This links shows a photo taken by IKONOS satellite with a resolution of 0,8m. A BUK could be detected but more difficult.
While we do not know the postition of all satellites above Eastern Ukraine on July 17, the satellites do have the capability to detect a BUK Telar driving on a blue sky morning.
Bellingcat purchased a satellite picture taken at July 17 at 11:08 local Ukraine time by DigitalGlobe. Bellingcat could not detect the BUK vehicle on the satellite photo. This was either because there was no BUK driving around. Or because the BUK was driving in an area out of sight for the GeoEye-1 satellite.
From the DigitalGlobe catalog we know that the Worldview-1 and GeoEye-1 satellites passed over Eastern Ukraine at July 17.
Bellingcat purchased a photo from Digital Globe. The photo was made by the GeoEye-1 satellite at July 17 at 11:08 AM local Ukraine time (08:08 GMT). The ID of the photo is 105041001104D000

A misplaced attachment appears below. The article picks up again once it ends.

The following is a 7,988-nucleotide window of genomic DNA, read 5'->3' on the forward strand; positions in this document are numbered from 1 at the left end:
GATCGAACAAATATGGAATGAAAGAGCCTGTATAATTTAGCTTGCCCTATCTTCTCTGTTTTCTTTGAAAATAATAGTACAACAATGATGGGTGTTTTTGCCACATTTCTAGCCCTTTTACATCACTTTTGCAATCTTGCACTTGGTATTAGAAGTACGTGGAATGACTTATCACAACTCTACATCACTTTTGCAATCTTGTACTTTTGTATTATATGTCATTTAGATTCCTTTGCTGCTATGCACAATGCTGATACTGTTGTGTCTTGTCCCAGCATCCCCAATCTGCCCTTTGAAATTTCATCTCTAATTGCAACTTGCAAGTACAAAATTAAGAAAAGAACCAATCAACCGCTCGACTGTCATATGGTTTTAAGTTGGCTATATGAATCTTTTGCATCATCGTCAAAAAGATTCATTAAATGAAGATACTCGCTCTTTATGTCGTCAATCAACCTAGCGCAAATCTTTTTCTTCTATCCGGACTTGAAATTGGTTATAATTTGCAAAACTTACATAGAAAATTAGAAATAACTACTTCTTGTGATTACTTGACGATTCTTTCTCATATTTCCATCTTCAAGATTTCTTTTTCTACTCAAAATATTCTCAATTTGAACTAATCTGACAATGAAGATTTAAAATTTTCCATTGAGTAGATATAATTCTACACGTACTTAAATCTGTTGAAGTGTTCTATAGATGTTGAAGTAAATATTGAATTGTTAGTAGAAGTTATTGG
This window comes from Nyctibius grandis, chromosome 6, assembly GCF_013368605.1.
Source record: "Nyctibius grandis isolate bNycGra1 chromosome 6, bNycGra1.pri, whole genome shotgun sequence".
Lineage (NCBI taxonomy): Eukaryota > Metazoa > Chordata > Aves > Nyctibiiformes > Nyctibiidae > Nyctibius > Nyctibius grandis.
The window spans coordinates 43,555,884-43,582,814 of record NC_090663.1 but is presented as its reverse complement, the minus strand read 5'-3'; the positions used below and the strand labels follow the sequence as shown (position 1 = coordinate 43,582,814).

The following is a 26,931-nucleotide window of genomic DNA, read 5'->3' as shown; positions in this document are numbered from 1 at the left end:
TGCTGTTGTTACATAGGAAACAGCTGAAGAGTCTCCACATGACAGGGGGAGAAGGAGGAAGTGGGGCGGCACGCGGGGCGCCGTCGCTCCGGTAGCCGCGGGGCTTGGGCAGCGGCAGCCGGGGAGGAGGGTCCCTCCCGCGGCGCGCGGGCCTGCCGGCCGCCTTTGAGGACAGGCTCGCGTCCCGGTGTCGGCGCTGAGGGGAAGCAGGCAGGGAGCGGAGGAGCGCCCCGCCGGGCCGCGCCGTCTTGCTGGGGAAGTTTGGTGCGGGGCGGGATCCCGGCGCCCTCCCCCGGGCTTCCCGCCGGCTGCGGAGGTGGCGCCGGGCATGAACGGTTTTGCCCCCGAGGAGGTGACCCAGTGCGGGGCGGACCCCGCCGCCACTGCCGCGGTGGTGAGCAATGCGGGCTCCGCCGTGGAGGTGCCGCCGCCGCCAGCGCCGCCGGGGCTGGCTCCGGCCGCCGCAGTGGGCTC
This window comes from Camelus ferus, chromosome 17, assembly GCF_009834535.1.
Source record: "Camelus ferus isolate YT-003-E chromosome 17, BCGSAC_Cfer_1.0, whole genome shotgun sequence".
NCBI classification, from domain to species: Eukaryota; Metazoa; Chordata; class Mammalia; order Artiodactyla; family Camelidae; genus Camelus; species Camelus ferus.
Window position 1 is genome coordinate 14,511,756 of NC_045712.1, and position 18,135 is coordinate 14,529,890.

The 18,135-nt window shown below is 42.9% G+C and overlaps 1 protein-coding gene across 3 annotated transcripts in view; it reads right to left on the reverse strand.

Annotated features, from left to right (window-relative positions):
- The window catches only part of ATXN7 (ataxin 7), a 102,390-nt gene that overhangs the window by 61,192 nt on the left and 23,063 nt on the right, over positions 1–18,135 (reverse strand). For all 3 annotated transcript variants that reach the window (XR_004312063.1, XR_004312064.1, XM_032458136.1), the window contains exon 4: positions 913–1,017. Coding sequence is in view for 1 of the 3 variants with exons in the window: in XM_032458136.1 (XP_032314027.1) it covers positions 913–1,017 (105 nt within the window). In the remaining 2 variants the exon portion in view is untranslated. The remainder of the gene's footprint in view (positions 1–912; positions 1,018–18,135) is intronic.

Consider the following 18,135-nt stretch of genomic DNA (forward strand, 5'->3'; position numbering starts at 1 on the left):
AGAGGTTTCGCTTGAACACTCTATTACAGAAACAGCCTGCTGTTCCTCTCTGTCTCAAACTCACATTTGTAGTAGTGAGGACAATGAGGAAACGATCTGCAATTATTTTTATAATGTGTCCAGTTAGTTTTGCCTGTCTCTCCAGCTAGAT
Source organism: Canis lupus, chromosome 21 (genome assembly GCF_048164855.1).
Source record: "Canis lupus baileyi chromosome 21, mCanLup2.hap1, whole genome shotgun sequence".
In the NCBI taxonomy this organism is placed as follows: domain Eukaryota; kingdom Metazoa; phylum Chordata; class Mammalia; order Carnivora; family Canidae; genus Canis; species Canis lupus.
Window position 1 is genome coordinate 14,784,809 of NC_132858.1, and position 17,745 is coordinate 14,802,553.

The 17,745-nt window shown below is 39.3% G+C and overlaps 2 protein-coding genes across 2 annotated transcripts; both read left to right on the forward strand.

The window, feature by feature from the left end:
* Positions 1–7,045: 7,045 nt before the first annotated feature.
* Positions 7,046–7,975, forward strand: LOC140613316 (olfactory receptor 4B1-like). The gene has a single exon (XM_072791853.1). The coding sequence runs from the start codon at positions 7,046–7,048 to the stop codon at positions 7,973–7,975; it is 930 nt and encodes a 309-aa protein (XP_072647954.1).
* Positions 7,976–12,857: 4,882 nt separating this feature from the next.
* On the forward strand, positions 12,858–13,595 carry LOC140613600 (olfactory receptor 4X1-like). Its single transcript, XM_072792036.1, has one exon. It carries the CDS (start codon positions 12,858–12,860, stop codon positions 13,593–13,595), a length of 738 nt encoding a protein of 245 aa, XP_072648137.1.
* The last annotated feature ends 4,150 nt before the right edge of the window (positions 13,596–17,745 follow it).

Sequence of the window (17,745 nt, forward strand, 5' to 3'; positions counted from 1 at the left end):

Could a commercial satellite have ‘spotted the BUK somewhere enroute or at the launch location?
The table below shows the passages of commercial satellites at July 17, 2014 in daylight conditions and a elevation of minimum 20 degrees.
All satellites with a resolution of 0,6 meters or better are marked in bold. This means those satellites have such a resolution sufficient to clearly detect a BUK TELAR vehicle. If a BUK was in the field of view of the satellite is not known.
All satellites marked in bold are operated by US or European organizations. The only two satellites operated by Russia are Resurs P1 and Kanoplus-V 1
The photo of GeoEye-1 showed a part of Eastern Ukraine but not all.